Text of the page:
What is Delta in Options - Why Use Delta?

What is Delta in Options - Why Use Delta?

eDelta Pro uses Delta to define the backtesting strategies. This has several advantages.

What is Delta in Options?

Technically, the value of the option's delta is the first derivative of the value of the option with respect to the underlying security’s price. Delta is a first derivative.

Delta shows how the the changes in the underlying prices affect the price of the option contract.

For example, assume an investor is short a call option with a delta of -0.30 (we refer to this as a 30 Delta Call, without the decimal or sign). Therefore, if the underlying stock increases by $1, the option's price would theoretically decrease by 30 cents, and the opposite is true as well.

But Delta has more practical applications.

Delta is an indicator of the moneyness of the option.

Delta is commonly used by traders as a measure of (percent) moneyness. Delta values are not identical to the actual percent moneyness, but for practical cases these are quite close.

For example if the expiration was today, and the option contract would make money, it is said to be in the money (For example 84 Delta) , while if it would not make money it is said to be out of the money (16 Delta) , and if the current price and strike price are equal, it is said to be at the money (50 Delta). If you are short seller, it's the inverse; the 16 Delta short Put will be OTM and will be profitable.

Delta as a Proxy of probability

Delta can also be used as a Proxy of probability. In this example of AAPL we use Delta to calculate the probability of success of a short put.

  • AAPL @ $187.63
  • Short 180 Put:  +16 Delta
  • Probability ITM: 16%
  • Probability OTM: 84%
  • Probability of touch: 32% (2x16%)

Remember, these are “rule of the thumb” approximate probabilities. But for everyday trading - and backtesting - they are very useful.

Delta For Backtesting

We use Delta to define our strategies for backtesting. There are several advantages for doing this.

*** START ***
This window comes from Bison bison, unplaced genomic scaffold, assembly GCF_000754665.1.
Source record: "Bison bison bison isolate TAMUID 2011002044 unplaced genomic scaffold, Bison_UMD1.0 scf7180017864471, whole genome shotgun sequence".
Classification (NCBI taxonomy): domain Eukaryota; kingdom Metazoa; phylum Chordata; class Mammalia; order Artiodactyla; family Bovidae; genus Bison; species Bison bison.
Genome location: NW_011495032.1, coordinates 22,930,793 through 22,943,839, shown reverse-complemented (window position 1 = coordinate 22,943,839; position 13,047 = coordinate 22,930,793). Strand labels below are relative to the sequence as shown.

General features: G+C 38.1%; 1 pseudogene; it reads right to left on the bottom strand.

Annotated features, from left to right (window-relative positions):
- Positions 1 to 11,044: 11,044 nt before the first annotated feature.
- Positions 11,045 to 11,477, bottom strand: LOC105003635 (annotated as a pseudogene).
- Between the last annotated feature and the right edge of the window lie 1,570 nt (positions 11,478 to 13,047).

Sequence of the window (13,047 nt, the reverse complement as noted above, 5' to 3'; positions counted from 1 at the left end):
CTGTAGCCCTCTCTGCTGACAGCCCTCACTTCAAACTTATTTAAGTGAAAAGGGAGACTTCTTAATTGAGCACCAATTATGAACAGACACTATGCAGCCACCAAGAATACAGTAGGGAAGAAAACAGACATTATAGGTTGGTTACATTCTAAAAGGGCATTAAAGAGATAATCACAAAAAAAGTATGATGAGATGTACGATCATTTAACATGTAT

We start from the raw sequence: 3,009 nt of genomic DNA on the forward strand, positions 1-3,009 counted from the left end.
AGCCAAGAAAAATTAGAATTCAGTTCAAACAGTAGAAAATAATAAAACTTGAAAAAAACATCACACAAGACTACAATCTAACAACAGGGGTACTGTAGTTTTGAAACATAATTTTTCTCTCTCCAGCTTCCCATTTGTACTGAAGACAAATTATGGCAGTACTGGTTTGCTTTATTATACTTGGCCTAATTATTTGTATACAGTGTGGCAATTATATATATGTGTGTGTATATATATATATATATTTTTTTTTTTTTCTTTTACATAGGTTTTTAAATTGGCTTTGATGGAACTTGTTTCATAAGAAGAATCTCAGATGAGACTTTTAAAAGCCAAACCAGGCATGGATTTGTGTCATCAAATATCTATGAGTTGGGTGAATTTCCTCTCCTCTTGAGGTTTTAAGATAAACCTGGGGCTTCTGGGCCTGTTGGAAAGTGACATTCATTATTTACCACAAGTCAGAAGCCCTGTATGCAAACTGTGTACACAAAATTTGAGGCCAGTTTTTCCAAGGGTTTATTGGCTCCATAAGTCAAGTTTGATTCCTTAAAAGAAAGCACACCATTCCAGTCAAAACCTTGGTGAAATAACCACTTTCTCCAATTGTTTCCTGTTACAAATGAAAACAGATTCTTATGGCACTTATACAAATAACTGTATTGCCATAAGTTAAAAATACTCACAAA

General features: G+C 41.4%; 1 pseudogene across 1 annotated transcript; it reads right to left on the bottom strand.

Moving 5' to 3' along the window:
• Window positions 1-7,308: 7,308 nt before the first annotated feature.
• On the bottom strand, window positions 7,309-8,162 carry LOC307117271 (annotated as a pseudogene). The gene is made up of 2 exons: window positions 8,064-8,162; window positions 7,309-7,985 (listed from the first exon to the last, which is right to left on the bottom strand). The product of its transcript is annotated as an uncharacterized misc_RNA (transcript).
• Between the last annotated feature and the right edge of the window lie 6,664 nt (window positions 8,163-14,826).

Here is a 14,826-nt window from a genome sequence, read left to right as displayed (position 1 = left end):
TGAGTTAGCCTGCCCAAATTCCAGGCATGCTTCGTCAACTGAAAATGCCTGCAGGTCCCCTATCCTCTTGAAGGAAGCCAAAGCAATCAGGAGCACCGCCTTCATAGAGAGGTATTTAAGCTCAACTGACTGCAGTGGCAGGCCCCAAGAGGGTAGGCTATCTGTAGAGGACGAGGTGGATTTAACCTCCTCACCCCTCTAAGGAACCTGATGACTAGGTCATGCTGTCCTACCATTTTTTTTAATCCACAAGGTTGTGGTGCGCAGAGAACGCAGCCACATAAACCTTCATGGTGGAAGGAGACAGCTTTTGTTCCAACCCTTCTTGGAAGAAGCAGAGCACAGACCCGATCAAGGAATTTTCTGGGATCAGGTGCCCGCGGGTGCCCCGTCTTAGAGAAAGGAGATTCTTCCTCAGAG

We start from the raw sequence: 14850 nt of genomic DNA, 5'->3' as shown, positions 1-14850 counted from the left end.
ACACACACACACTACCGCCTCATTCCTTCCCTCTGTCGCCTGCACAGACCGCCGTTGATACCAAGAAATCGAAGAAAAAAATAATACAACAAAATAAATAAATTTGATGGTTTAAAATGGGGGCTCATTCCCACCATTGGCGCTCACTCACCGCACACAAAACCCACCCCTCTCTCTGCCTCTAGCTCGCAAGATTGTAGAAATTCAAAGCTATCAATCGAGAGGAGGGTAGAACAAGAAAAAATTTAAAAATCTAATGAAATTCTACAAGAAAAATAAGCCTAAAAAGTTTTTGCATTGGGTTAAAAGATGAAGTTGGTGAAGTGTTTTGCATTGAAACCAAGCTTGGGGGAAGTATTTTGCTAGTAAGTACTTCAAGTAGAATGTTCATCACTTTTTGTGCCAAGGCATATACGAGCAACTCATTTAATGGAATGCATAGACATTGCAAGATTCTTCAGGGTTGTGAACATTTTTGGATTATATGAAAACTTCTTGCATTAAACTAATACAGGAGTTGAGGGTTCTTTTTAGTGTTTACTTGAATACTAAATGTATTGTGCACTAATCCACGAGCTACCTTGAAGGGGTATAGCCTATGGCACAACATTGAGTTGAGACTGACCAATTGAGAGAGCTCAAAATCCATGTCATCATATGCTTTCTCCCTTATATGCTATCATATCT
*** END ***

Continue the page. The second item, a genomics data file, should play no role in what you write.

First by using Delta you are defining a position independently of the price of the underlying (The values are normalized). We can thus achieve consistency between different periods of time and different underlying.

For example a 30 Delta Short Strangle, will be the same strategy whether the stock is at $100 or $200. You can compare strategies results in 2012 when the stock was at $40 to a strategy in 2018, when the stock is at $120. 

In this example, the strangle consist of selling a Put and a Call both at 16 Delta, equivalent to one standard deviation. Delta neutral strategy.

Or half standard deviation, if we use 30 Delta Option on the PUT side, resulting on a more bullish strategy:

Using other Parameters

Now image we use a different criteria. We will define our strategy as out of the money percentages. 

Sell a PUT that is 0.5% OTM. Well depending on the volatility of the underlying this PUT may have very different probabilities of success.  The blue curve represents a high volatility stock. The orange, a low volatility. The Short PUT sold at 0.5% OTM will have significantly different probability of ending ITM.

Finally, using Delta allows you to replicate the trades you optimize in EDeltaPro Backtesting engine in your day to day trading.